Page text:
Long-whiskered Owlet

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Common Name: Long-whiskered Owlet
Scientific Name: Xenoglaux loweryi

Size: 5 – 5 ½ inches (13-14 cm); Wingspan: 14.5 inches (37 cm)

Habitat: South America. Found in two localities on isolated ridges in the eastern Andes of Amazonas and San Martín, north Peru. It apparently inhabits the understory and mid-story of very wet Elfin forest and tall forest at 1,890-2,350 m (but potentially heard down to 1,800 m), with abundant epiphytes, bamboo thickets and scattered palms and tree ferns.

Status: Endangered. Global population: 250 to 999 with decreasing trend. Remaining areas of suitable habitat are being cleared for timber, agriculture and to secure ownership of the land, gradually around Abra Patricia, but more rapidly in the Cordillera de Colán, where locals estimated in 1994 that all the forest on the Cordillera de Colán could be cleared by 2004. More recent surveys have confirmed that habitat destruction in the region continues unabated. Abra Patricia is under pressure owing to road improvements and recent immigration and population growth in the area.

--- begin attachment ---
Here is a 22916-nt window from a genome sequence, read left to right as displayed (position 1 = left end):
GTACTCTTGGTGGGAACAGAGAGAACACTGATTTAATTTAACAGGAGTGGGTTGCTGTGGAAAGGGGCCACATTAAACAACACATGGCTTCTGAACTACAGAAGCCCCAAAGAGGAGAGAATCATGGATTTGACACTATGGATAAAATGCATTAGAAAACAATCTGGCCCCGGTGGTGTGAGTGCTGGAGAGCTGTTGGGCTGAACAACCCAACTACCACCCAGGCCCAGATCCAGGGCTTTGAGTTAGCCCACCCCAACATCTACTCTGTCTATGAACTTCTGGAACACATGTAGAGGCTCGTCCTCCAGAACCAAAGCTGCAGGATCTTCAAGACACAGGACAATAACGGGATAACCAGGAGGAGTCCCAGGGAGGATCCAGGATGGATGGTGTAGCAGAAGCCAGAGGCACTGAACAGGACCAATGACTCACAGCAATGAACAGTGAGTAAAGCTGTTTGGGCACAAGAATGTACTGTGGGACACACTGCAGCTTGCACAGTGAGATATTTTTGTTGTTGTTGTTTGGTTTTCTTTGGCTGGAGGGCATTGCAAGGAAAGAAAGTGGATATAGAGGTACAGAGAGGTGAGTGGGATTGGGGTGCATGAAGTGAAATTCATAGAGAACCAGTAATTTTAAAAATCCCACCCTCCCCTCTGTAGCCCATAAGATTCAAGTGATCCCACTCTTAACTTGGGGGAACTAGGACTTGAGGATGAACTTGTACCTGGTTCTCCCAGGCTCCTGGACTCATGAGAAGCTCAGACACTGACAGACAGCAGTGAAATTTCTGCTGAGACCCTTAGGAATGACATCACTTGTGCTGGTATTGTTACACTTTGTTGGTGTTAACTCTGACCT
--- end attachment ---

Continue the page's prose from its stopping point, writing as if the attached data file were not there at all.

Diet: Feeding habits are unknown but it is conjectured that insects (beetles, butterflies, moths) and very small mammals are its probable diet

Nesting: Nesting habits are unknown.

Cool Facts: This species was discovered in 1976 and wasn’t seen again until 2007 when was seen in the wild for the first time. At Abra Patricia the birds were seen three times in daylight hours, and an individual was also captured in a mist-net. With their diminutive size, bright orange eyes, and wild, wispy facial feathers, the dainty birds belong to their own genus, dubbed Xenoglaux, or "strange owl."

Found in Songbird ReMix Owls of the World Volume 1

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